Update from the Lalela uLwandle pilot in Durban, South Africa
“Are those screens… are they battery operated?” these are the most frequently asked question by children visiting the uShaka Marine World Aquarium when seeing the large marine tanks (and the marine life inside them) for the first time. This is a sobering reminder of many children’s disconnection with the ocean and what important work needs to be done in the One Ocean Hub. These insights were brought to our attention in a focus group with educators at the aquarium in Durban, hosted last week by our South African Empatheatre research team. Our team has, over the past two months, been conducting interviews, oral histories and focus groups with various knowledge holders in Kwa-Zulu Natal, as well as other hub co-investigators and partners in South Africa and overseas.
This all forms part of the pilot project “Lalela uLwandle” translated from the isiZulu meaning “listen to the sea”. This pilot project aims to test out our reflexive social learning methodology: Empatheatre, in surfacing narratives, worldviews and complex lived realities of people involved directly and indirectly with the social, economic, scientific, cultural and political engagement of the ocean.
As part of this week of research and engagement with project partners, The Lalela team also performed their recent Empatheatre production “The Last Country” which explores migrant women’s experiences in this Coastal City. This already existing play was shared as a means to familiarize future civil society and co-engaged Hub partners in the region with the Empatheatre process, and how it might work in their context. Last week, the Lalela team hosted two focus groups, one with marine educators and another with South Durban fisher-folk, they conducted informal interviews with beach goers along the Durban beach front, and also spent time with fishermen pulling in nets, and sharing their catch with a diverse crowd assembled on the beach to witness the spectacle. Jamie and Mpume witnessed the catch of the year, colloquially known as “the prodigal son” (Genus: Cobia) this massive fish was carried out of the waves, along with catch of mackerel and much unwanted plastic waste. The prodigal son was a sign that the annual massive sardine migration is soon to arrive.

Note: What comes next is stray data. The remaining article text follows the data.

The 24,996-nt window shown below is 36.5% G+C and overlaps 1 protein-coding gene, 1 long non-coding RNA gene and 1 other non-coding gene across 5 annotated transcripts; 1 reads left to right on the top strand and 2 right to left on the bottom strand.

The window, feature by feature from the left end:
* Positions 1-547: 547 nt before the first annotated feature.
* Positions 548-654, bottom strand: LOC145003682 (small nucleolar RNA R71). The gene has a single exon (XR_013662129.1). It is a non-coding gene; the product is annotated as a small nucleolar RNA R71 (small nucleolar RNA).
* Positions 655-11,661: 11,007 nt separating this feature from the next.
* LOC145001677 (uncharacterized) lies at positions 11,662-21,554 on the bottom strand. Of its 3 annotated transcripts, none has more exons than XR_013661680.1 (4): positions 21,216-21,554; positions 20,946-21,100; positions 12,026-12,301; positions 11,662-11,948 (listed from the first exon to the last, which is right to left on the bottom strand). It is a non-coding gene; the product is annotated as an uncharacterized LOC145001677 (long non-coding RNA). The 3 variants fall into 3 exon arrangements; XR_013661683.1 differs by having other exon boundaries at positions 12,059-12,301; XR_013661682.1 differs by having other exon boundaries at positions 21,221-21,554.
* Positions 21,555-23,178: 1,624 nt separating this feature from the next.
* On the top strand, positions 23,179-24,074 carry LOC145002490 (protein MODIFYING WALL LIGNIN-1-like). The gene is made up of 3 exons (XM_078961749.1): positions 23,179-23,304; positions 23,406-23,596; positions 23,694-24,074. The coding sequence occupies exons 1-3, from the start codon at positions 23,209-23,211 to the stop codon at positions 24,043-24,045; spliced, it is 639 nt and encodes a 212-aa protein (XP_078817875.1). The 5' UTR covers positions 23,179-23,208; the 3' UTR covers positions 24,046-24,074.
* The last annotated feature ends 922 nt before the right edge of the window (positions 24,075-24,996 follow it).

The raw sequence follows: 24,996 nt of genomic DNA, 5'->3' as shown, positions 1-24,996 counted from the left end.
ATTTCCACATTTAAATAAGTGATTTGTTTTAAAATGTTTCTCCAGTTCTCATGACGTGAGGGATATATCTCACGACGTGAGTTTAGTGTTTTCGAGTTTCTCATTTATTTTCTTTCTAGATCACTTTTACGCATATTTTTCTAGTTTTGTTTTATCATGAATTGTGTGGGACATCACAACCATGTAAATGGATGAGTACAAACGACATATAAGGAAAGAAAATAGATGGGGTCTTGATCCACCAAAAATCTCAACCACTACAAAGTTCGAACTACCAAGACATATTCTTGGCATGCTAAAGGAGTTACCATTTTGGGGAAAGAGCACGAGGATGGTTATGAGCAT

Durban has had a difficult few months, and we witnessed the most recent confounding challenges facing this coastal city. Recent municipal strikes left large quantities of refuse piled uncollected on the streets of the city. The floods earlier this month washed all the waste into the sea, and the municipality is struggling now to clean the beaches. Speaking to a municipal worker, I learned that their teams spend all day cleaning the beaches of plastic waste, only to find themselves in a coastal remake of ‘ground hog day’, starting the clean up all over again the next morning… “it just washes back ashore overnight…we don’t know when it will stop…” said a particularly flummoxed municipal cleaner on my morning run along the beachfront.
In addition to this, the swimming beaches were closed for health and safety, as the city’s sewage plant’s pumps failed, and for three days 7200 litres of raw sewage flowed into the bay per hour.
We were witness to longer term struggles in conversations with Fisher Folk in Durban. Mr and Mrs Moonsamy, have been fishing together for over 50 years, and shared their concerns with other fisher folk of the ever more restrictive legislation that hinders their ability to fish and feed themselves and their family, while massive industrial fishing operations seem to have free range of the ocean, and are not policed as they are. The inequality of access and use of the ocean was further explored in these discussions, along with other historical accounts of how the oceans and it’s bounty has changed over time, they mentioned myths and legends that fisher folk share while fishing off the Durban piers.
There is much still to surface in this pilot, our Lalela ULwandle Empatheatre team has only just begun and we have scheduled some longer oral histories with fisher folk, government officials, economists, activists, traditional healers, swimmers and other citizens in the region, along with some upcoming focus groups and interviews with some of our internal hub co-I’s.
Our research for this pilot continues till the 8th of July, and then we will be developing and rehearsing a small production to share at the Global living Aulas in August. Hopefully the children that will see the production later this year at the aquarium, will realize that there is no screen between them and the performance, and our actors are not battery operated.
Acknowledgements: Special thanks to the Urban Futures Centre at the Durban University of Technology, with special thanks to Tamlynn Fleetwood, Danel Janse Van Rensberg, Sarah Currier and Tanushree Mehta for all the coordination, administration and logistical support for all the behind the scenes work last week .